In the UK this would clearly have counted as market manipulation, while in Germany it did not, Penn pointed out.
Pointing to gaps in the Commission's review of MiFID, Guido Ravoet, the Chief Executive of the European Banking Federation said: “We think that the Commission’s proposal for Organised Trading Facilities (OTF) is likely to need adjustments if this trading venue is to serve current investors’ needs”.
The Global Association of Investment Professionals, the CFA Institute, the Investor' lobby EuroInvestors and the Federation of European Securities Exchanges issued a joint statement calling for: The transparency and consolidation of trade data for all financial instruments; A level playing field in trade execution for all market participants; Direct access of individual investors to capital markets by reducing the overall complexity and costs of investing; and consistency with other legislation.
Sony Kapoor, a former Lehman Brothers' trader and founder of the Re-define think tank said: “No matter how much the Commission denies it, the mushrooming of new trading venues, high frequency traders and dark pools and the exponential increase in the number of transactions were at least partly the unintended consequences of the original MiFID legislation.”
On a more positive note, Kapoor commented that “the new transparency regime for bond, structured products and derivative markets and the enhanced data collection regime is a giant leap of regulatory reform.”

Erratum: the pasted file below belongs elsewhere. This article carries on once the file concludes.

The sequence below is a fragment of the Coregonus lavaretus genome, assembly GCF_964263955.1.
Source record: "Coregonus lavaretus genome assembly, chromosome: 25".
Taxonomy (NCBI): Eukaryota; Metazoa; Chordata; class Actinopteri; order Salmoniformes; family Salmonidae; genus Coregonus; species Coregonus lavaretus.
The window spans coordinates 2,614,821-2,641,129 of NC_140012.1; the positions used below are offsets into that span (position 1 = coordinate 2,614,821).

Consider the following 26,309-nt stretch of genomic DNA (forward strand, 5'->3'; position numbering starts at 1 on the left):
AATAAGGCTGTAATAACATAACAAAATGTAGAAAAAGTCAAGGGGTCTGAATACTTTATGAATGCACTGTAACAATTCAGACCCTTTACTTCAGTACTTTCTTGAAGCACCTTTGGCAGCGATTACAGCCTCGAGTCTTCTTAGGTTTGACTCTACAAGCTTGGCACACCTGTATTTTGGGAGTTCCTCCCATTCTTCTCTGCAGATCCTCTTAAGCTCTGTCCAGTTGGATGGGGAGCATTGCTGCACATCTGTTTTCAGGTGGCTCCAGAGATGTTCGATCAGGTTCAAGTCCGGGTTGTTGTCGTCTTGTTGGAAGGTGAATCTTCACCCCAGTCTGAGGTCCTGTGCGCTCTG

"The review of the equity markets provisions should address the concerns investors have that technology is outpacing regulation. The proposals on fixed income and other asset classes could really shake up the bond markets so we must tread carefully so as not to cause a loss of liquidity at this crucial time," read a statemenet from Dr. Kay Swinbourne, a British MEP from the European Conservatives and Reformists group
The Greens were less enthusiastic. "Regrettably, however, the Commission missed an opportunity to close some of the other key loopholes in MIFID. The proposals should have gone further as regards defragmenting the equity market in Europe. The fragmentation of the financial market in Europe and the development of 'Dark Pools', facilitated by the original MIFID rules, leads to major inefficiency. The Commission has also failed to take strong enough steps to clamp down on food speculation. Food markets should not be left to the whim of speculators, yet these proposals will definitely not put an end to speculation on food commodities," Pascal Canfin, a French Green MEP said yesterday.
The Markets in Financial Instruments Directive (MiFID), a cornerstone of the EU's Financial Services Action Plan, was proposed in November 2002 to update the existing Investment Services Directive (ISD) of 1993.
The law was designed to cope with, and to further enable, an increased number of cross-border investment transactions.
It aims to set a comprehensive regulatory regime, impose higher standards and include commodities derivatives. It therefore seeks to produce greater European harmonisation of laws and encourage capital market integration in the EU.
The law was adopted in 2004 and replaced the EU's Investment Services Directive in 2007.
- The draft law is now being passed on to the European Parliament and EU Council of Ministers for adoption.
- European Commission:New rules for more efficient, resilient and transparent financial markets in Europe(20 Oct. 2011)
- European Commission:European Commission seeks criminal sanctions for insider dealing and market manipulation to improve deterrence and market integrity(20 Oct. 2011)
- European Commission:FAQ on MiFID review(20 Oct. 2011)